The first article, published by the Council on Foreign Relations (CFR) as a backgrounder, provides a comprehensive overview of North Korea’s nuclear weapons program, missile tests, and military capabilities. It highlights North Korea’s pursuit of nuclear weapons as a means to ensure regime survival, deter external threats, and bolster its status on the international stage. The article understands North Korea’s pursuit of nuclear weapons despite international condemnation and sanctions, citing its numerous missile tests and advancements in nuclear technology.

Additionally, the article outlines North Korea’s military capabilities beyond its nuclear arsenal, including its large standing army, ballistic missile arsenal, and unconventional warfare capabilities. It emphasizes the threat posed by North Korea’s ballistic missiles, which have demonstrated the ability to reach targets in the region and potentially even the continental United States. Furthermore, the article discusses North Korea’s asymmetric capabilities, such as cyber warfare and special operations forces, which pose challenges to its adversaries.

The second source, a journal publication penned by Tae-Hwan Kwak, also delves into the historical and strategic context behind North Korea’s military posture. It explores North Korea’s militarized state ideology, known as “military-first politics,” which prioritizes the military over other sectors of society. 

Moreover, Kwak analyzes North Korea’s military strategy of “self-reliance” (Juche), which emphasizes indigenous development of military capabilities and resilience in the face of external threats. He discusses how North Korea’s isolation, coupled with its adversarial relationship with South Korea and the United States, has driven its military-centric approach to national security.

From insights from both articles, it is evident that North Korea possesses a formidable military arsenal, including nuclear weapons, ballistic missiles, and conventional forces. Its pursuit of nuclear weapons and robust military capabilities reflect its strategic imperatives of regime survival, deterrence, and regional influence. However, North Korea’s militarized state ideology, coupled with its confrontational stance and disregard for international norms, poses significant challenges to regional stability and global security.

Across the Peninsula: A Brief History of the Korean Peninsula and Reunification Policy

Throughout history, the Korean Peninsula has been characterized by its division into North and South Korea following the end of World War II in 1945. This partition resulted from the agreements made between the Soviet Union and the United States, which controlled the northern and southern halves of the peninsula respectively. The Korean War (1950-1953) solidified this division, leaving the two Koreas in a state of animosity, separated by one of the most heavily fortified borders in the world, the Korean Demilitarized Zone (DMZ).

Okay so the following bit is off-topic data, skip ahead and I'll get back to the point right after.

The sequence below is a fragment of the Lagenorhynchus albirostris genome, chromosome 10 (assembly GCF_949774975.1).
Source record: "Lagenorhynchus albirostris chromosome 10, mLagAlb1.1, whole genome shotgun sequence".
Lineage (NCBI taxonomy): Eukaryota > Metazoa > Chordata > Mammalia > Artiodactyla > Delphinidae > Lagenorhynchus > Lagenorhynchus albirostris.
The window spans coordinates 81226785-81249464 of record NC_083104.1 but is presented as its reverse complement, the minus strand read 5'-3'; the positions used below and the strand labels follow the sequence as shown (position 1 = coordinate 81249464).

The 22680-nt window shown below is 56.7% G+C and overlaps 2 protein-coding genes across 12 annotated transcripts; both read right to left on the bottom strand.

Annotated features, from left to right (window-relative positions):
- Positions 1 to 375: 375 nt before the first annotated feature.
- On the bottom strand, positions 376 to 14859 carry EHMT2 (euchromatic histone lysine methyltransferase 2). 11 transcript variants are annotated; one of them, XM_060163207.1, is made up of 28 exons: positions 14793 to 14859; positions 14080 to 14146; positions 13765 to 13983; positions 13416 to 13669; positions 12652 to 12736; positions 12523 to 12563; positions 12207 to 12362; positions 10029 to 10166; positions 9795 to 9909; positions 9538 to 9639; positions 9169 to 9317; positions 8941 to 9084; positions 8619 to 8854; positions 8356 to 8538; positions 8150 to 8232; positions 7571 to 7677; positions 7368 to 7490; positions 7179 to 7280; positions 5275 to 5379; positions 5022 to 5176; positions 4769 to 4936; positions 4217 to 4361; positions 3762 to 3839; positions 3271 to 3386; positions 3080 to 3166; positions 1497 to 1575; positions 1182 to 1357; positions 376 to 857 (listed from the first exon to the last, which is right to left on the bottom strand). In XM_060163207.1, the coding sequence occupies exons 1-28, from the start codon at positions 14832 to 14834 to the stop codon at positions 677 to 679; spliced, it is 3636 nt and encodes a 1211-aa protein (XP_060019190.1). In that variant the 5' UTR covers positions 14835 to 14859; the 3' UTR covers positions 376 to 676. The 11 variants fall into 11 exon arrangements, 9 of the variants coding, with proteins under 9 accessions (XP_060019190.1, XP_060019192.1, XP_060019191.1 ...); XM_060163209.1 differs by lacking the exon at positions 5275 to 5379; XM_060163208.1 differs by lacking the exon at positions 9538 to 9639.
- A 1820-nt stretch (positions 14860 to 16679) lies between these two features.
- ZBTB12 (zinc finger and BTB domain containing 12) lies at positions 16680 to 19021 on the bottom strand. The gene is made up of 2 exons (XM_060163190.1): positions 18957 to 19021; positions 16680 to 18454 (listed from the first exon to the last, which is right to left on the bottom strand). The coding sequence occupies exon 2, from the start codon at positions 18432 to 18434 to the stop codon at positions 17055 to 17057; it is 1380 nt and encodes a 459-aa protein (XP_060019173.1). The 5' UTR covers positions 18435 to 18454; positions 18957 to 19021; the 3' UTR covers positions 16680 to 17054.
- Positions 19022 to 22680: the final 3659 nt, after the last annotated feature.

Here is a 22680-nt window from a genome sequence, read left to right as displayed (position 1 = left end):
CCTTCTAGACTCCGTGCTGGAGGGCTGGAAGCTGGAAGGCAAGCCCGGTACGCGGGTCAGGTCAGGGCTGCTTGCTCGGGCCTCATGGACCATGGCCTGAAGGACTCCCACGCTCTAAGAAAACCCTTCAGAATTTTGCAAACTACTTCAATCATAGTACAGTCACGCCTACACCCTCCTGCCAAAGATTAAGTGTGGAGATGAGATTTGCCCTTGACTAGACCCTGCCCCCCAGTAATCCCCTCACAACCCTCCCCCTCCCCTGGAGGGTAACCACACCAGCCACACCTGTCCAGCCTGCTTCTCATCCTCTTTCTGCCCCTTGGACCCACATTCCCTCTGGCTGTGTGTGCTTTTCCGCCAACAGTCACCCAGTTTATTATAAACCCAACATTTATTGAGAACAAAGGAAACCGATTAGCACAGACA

In the aftermath of the Korean War, both North and South Korea pursued different paths in terms of political ideology and economic development. North Korea adopted a communist system under the leadership of Kim Il-sung, while South Korea embraced capitalism and democracy. This ideological difference, combined with geopolitical tensions between the Soviet Union and the United States during the Cold War, made the prospect of reunification a complex and contentious issue.

Despite periodic attempts at dialogue and reconciliation, progress toward reunification remained less than fruitful for decades due to clear ideological differences and geopolitical considerations. Both sides maintained a contrasting vision for the future of the peninsula, with North Korea advocating for a socialist reunification under its leadership, while South Korea pursued a democratic and capitalist model.

Throughout the latter half of the 20th century and into the 21st century, various efforts were made to foster inter-Korean dialogue and cooperation. One notable initiative was the “Sunshine Policy” introduced by South Korean President Kim Dae-jung in the late 1990s. This policy aimed to engage North Korea through economic cooperation and cultural exchanges, with the hope of building trust and laying the groundwork for eventual reunification. However, the Sunshine Policy ultimately failed to achieve its primary objective of bringing about lasting peace and reunification. This was followed by periods of heightened tensions exacerbated by North Korea’s nuclear ambitions and provocative actions such as missile tests. These developments further complicated the prospects for reunification, as they reinforced mistrust and deepened divisions between the two Koreas and their allies.